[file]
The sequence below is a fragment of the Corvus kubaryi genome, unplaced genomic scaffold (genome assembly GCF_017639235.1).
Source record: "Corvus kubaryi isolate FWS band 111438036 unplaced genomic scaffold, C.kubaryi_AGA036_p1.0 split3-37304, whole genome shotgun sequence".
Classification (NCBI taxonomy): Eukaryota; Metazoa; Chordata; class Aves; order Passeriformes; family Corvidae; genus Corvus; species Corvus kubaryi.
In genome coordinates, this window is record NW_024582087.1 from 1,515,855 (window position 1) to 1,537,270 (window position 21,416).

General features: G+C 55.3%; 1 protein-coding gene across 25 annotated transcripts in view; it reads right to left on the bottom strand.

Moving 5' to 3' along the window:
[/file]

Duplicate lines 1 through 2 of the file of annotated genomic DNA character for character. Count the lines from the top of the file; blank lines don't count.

The sequence below is a fragment of the Corvus kubaryi genome, unplaced genomic scaffold (genome assembly GCF_017639235.1).
Source record: "Corvus kubaryi isolate FWS band 111438036 unplaced genomic scaffold, C.kubaryi_AGA036_p1.0 split3-37304, whole genome shotgun sequence".